2. Parallel Assessment Documentation and Planning Permit Process: For this assessment process, proponents will need to provide particular assessment documentation in relation to EPBC Act matters, as well as satisfy the planning permit application process under Part 4 of the P&E Act. This process applies where the responsible authority is not the Victorian Minister. However modifications to the existing accredited assessment process under Part 4 of the P&E Act will apply where the Victorian Minister is the responsible authority.
  3. Water Act Assessment: The proposed bilateral expands the type of applications for approval under the Water Act 1989 (Vic) to include applications for licences to construct works under section 67. For assessments under the Water Act, the proponent must include supporting documentation in relation to EPBC Act matters in its application for approval, to be released for public comment for 14 days.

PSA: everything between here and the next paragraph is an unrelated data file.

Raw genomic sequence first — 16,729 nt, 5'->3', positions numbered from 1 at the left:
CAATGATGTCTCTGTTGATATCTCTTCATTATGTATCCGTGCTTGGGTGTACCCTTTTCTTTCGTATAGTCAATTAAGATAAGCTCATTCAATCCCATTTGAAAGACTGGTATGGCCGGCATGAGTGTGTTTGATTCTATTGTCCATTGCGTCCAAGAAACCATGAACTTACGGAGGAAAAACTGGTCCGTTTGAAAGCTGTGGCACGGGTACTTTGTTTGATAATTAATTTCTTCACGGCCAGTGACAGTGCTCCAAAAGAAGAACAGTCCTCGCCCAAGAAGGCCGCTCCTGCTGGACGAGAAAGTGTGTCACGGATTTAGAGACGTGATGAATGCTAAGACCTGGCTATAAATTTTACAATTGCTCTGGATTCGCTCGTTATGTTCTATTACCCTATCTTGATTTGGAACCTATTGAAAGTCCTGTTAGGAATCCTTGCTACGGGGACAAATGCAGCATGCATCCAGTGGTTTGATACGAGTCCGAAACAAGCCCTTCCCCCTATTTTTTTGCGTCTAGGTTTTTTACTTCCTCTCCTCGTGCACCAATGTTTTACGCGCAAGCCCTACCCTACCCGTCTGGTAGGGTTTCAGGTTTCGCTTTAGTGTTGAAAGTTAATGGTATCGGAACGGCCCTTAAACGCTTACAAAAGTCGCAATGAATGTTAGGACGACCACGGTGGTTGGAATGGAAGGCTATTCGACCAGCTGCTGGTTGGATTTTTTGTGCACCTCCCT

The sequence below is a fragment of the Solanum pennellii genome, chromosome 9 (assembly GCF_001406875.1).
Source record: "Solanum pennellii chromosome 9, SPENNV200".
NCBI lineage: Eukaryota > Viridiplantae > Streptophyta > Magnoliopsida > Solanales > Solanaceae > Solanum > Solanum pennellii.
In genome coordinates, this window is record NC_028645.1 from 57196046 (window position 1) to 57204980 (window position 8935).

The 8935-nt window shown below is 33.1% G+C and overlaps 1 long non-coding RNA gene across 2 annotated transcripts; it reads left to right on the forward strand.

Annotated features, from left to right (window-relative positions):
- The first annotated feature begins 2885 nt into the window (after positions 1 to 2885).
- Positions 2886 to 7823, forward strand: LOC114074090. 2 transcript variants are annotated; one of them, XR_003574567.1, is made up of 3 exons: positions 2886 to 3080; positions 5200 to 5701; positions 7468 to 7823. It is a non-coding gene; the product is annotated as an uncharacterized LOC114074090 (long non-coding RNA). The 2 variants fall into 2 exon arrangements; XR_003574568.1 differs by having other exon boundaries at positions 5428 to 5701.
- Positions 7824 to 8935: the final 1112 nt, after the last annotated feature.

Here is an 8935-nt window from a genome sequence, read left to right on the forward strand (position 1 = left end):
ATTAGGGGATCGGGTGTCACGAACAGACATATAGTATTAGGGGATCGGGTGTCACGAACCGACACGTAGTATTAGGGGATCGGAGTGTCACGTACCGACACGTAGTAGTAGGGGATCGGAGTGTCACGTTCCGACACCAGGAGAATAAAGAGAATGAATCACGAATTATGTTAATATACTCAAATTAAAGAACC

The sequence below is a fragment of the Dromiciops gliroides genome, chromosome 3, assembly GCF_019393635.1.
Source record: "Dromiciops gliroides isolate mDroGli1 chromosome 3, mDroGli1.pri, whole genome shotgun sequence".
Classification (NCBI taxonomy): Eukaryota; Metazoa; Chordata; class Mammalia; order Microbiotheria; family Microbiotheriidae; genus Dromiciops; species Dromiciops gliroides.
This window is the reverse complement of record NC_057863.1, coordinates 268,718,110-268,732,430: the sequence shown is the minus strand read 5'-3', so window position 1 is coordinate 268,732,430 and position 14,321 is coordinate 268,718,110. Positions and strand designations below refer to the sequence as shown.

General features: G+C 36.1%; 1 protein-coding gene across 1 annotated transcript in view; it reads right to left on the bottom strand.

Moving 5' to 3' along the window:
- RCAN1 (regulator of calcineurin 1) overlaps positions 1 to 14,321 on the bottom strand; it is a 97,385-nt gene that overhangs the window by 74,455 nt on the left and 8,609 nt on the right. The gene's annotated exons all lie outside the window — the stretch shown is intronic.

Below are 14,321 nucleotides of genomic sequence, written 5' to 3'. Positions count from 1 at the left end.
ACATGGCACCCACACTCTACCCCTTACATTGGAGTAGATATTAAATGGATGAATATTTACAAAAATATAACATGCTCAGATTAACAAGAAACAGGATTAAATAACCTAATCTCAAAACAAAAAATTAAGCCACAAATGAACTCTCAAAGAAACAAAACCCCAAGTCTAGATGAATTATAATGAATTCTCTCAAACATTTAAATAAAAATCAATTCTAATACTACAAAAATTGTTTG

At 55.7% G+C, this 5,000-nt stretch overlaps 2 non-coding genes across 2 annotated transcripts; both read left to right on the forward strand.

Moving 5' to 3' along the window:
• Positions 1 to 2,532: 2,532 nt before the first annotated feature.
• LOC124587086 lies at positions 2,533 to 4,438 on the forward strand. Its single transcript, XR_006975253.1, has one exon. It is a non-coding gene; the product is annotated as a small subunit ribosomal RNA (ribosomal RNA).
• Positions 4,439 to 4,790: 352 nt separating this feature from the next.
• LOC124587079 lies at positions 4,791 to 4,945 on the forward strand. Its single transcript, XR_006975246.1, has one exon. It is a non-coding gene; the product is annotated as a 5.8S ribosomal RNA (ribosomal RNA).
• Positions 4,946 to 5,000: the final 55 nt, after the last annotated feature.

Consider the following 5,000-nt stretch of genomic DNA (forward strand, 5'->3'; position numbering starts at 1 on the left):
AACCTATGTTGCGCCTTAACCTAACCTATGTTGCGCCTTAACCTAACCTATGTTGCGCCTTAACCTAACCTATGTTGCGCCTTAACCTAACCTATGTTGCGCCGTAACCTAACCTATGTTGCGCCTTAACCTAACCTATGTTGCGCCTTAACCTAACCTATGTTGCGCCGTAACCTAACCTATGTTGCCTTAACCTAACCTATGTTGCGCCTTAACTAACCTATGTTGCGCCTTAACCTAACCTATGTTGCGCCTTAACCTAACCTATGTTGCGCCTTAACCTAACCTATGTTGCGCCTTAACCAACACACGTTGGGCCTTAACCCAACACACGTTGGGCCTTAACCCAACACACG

4. Heritage Act Assessment: For assessments under the Heritage Act 1995 (Vic), the proponent's application for a heritage permit must provide supporting documentation in relation to EPBC Act matters. The assessment report must be prepared by the Executive Director under the Heritage Act.

Where to from here?

The previous 2009 bilateral will be revoked once the new bilateral commences. The draft agreement provides that the commencement date will occur 65 days after the parties have signed.

The draft agreement is open for public comment until 5pm on Friday, 3 October 2014.

The Commonwealth and Victoria also intend to pursue a comprehensive approvals bilateral agreement to accredit Victorian approvals processes under the EPBC Act. The draft approvals bilateral is expected for release by the end of 2014.